A committee of parents, teachers and administrators is to review an independent audit that found Anne Arundel County educators are wasting money by putting students who are struggling readers into costly special education programs for mentally disabled and autistic children.
The panel was appointed by Carol S. Parham, superintendent of the 74,275-student county school system, who announced the appointment of the 27-member committee last night.
Parham asked the committee to report to her by March 1 with recommendations and cost estimates for revamping the special education program.
"This committee is to get a time line for things that need to be done, the budget implications," Parham said. "So when we come with budget requests, we have the recommendations from the audit to justify why we need, say, 17 new reading teachers. This is not about saving money, it's about improving services for students."
In a report released a month ago, auditors from Peat Marwick of Washington found that the county's special education budget had increased by 28 percent since 1993. In that time, the number of children placed in special education has increased 27 percent while the student population has risen 5 percent.
The effect of a bloated special education program -- it accounts for $50 million of the $454 million school budget this year -- can be felt throughout the school system, auditors said.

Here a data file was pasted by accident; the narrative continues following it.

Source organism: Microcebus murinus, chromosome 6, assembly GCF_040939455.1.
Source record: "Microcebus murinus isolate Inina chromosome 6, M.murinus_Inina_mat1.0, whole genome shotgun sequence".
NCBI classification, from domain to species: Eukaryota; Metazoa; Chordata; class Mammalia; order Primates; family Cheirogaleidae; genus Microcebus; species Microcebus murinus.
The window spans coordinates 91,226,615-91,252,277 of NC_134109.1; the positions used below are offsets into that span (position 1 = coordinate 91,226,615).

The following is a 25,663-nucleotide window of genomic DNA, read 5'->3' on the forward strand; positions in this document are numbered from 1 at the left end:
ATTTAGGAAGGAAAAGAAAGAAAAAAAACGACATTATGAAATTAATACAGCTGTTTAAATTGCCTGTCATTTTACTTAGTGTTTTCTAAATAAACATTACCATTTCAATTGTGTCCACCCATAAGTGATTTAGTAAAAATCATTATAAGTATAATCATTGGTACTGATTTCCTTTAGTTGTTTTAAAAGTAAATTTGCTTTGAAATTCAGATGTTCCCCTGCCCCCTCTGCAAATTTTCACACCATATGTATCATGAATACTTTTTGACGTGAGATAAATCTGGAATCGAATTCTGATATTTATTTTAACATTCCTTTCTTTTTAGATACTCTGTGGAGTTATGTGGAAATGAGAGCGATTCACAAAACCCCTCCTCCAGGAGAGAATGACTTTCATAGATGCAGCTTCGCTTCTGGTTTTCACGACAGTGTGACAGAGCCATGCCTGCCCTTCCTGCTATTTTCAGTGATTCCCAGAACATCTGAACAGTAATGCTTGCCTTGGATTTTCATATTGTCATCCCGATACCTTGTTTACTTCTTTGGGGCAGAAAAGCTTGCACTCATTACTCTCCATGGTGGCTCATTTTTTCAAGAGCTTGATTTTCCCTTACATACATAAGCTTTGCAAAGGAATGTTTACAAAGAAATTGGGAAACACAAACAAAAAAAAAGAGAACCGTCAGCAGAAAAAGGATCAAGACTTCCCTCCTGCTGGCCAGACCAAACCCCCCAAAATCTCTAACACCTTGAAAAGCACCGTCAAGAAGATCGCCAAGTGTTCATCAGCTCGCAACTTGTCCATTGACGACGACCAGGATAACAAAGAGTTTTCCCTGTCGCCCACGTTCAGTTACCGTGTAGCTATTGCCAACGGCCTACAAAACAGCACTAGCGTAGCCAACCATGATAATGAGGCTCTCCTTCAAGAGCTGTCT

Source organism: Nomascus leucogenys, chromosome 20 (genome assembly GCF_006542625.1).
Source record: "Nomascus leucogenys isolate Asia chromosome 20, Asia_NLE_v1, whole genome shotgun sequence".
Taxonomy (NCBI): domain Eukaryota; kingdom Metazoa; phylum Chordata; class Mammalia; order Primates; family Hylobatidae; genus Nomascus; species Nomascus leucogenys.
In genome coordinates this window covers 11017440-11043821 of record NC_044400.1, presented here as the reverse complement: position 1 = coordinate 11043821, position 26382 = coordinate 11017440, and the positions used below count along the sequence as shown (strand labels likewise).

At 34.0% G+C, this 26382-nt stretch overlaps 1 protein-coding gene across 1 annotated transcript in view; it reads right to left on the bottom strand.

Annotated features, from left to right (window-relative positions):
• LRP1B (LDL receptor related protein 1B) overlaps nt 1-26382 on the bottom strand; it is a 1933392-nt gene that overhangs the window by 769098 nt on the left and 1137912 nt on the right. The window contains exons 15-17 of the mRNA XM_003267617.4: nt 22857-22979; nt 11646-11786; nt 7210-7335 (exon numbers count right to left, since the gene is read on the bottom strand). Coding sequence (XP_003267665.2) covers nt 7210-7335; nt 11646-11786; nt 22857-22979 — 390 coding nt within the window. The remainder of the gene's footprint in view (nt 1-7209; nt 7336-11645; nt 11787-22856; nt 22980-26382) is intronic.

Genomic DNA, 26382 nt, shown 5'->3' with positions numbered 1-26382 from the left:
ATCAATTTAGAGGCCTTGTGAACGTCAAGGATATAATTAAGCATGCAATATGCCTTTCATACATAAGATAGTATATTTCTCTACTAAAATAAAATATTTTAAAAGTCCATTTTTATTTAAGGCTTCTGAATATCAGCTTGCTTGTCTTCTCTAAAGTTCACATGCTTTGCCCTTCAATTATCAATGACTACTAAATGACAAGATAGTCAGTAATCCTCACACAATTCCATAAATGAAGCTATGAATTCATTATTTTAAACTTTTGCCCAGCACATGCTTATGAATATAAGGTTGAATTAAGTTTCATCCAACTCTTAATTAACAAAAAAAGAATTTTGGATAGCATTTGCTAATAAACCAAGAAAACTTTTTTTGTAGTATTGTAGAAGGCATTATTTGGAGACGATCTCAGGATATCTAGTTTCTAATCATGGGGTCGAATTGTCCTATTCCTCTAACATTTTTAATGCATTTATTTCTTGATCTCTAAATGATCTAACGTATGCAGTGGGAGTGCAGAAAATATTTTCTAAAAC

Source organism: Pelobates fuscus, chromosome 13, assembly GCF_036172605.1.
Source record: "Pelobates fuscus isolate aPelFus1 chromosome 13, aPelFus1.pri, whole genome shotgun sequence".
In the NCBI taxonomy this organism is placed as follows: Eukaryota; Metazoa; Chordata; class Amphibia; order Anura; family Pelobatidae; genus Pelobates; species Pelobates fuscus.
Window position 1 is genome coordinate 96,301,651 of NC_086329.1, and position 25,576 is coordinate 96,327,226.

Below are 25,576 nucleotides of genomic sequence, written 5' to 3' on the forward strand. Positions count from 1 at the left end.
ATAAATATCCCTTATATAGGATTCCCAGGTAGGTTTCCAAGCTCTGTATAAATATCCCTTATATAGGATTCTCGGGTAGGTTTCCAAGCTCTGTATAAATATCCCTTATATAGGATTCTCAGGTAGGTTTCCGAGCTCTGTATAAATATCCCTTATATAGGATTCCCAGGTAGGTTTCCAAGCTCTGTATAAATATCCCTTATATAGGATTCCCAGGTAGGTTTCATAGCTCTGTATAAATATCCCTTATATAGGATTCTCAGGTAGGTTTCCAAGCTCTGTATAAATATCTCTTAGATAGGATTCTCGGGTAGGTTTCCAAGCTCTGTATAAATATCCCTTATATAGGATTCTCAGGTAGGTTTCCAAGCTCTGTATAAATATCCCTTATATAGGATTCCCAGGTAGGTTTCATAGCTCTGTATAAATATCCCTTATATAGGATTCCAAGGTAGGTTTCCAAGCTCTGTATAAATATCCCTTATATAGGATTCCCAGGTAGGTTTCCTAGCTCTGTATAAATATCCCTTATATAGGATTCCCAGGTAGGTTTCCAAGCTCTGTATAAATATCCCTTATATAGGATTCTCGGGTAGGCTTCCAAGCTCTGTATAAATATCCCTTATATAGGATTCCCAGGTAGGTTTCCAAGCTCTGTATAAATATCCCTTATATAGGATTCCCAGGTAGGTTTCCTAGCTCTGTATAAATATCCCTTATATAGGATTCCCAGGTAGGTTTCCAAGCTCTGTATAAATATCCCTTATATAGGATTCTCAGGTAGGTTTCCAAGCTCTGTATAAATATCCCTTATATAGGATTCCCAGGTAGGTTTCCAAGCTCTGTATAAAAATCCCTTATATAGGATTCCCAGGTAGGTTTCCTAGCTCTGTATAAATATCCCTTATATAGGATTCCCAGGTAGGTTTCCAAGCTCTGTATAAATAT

The eight-member school board meet with the auditors last night to go over the audit and answer questions.
Because federal law requires school systems to provide special education for any child who qualifies, administrators often send a student to private schools or to schools outside his community at a cost of thousands of dollars.
Some crowded schools have no room for special education classes. And the emphasis on special education means that the system overlooks about 20 percent of the county's 74,275 students who are neither gifted nor eager learners but don't qualify for special education, auditors said.
Other school districts share Anne Arundel's problem, the auditors said, in that more and more children who don't catch on as quickly as their peers get labeled as disabled. Twenty years ago, experts say, parents were reluctant to admit that their failing children needed help. Now parents look to the schools to solve their children's learning problems and don't worry about stigmas.
In Baltimore, a lawsuit brought against the city 14 years ago revealed a history of inattention to children with minor learning problems from teachers to principals to the superintendent.
Anne Arundel officials hope to avoid such legal problems. Parham offered the special education program for an audit under a state law that allows the county and the school board to split the $110,000 cost.
Pub Date: 12/02/98